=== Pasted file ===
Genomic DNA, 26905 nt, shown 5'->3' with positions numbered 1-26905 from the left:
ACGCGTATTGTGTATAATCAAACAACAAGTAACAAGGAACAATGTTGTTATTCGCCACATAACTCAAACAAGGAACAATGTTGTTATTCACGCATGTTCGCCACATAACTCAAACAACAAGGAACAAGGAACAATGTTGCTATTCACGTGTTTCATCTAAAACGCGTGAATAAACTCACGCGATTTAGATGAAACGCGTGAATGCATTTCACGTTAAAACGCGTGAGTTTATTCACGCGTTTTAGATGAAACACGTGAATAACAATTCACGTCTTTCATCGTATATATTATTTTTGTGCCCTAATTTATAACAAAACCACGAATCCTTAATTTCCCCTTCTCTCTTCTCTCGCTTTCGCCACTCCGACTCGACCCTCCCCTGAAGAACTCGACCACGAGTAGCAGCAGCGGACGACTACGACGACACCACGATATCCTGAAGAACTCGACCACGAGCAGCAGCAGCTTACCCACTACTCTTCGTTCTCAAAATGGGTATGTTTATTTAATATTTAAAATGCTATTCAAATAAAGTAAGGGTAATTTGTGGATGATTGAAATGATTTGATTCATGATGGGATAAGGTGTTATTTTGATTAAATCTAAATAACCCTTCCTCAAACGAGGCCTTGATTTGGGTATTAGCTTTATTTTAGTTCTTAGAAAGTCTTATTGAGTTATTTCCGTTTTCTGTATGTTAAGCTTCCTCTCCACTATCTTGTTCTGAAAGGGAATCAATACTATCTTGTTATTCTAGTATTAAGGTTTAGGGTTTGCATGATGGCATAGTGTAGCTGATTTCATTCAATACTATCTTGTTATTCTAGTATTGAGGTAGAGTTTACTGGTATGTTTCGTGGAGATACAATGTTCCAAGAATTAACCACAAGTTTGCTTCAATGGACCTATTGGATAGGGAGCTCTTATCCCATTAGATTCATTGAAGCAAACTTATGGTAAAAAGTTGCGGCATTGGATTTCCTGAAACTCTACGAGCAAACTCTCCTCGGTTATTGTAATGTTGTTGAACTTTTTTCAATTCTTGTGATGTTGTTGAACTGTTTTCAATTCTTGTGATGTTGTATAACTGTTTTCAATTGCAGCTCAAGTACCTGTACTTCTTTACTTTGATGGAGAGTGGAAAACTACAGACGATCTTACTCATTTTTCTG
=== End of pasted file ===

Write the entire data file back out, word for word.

Genomic DNA, 26905 nt, shown 5'->3' with positions numbered 1-26905 from the left:
ACGCGTATTGTGTATAATCAAACAACAAGTAACAAGGAACAATGTTGTTATTCGCCACATAACTCAAACAAGGAACAATGTTGTTATTCACGCATGTTCGCCACATAACTCAAACAACAAGGAACAAGGAACAATGTTGCTATTCACGTGTTTCATCTAAAACGCGTGAATAAACTCACGCGATTTAGATGAAACGCGTGAATGCATTTCACGTTAAAACGCGTGAGTTTATTCACGCGTTTTAGATGAAACACGTGAATAACAATTCACGTCTTTCATCGTATATATTATTTTTGTGCCCTAATTTATAACAAAACCACGAATCCTTAATTTCCCCTTCTCTCTTCTCTCGCTTTCGCCACTCCGACTCGACCCTCCCCTGAAGAACTCGACCACGAGTAGCAGCAGCGGACGACTACGACGACACCACGATATCCTGAAGAACTCGACCACGAGCAGCAGCAGCTTACCCACTACTCTTCGTTCTCAAAATGGGTATGTTTATTTAATATTTAAAATGCTATTCAAATAAAGTAAGGGTAATTTGTGGATGATTGAAATGATTTGATTCATGATGGGATAAGGTGTTATTTTGATTAAATCTAAATAACCCTTCCTCAAACGAGGCCTTGATTTGGGTATTAGCTTTATTTTAGTTCTTAGAAAGTCTTATTGAGTTATTTCCGTTTTCTGTATGTTAAGCTTCCTCTCCACTATCTTGTTCTGAAAGGGAATCAATACTATCTTGTTATTCTAGTATTAAGGTTTAGGGTTTGCATGATGGCATAGTGTAGCTGATTTCATTCAATACTATCTTGTTATTCTAGTATTGAGGTAGAGTTTACTGGTATGTTTCGTGGAGATACAATGTTCCAAGAATTAACCACAAGTTTGCTTCAATGGACCTATTGGATAGGGAGCTCTTATCCCATTAGATTCATTGAAGCAAACTTATGGTAAAAAGTTGCGGCATTGGATTTCCTGAAACTCTACGAGCAAACTCTCCTCGGTTATTGTAATGTTGTTGAACTTTTTTCAATTCTTGTGATGTTGTTGAACTGTTTTCAATTCTTGTGATGTTGTATAACTGTTTTCAATTGCAGCTCAAGTACCTGTACTTCTTTACTTTGATGGAGAGTGGAAAACTACAGACGATCTTACTCATTTTTCTG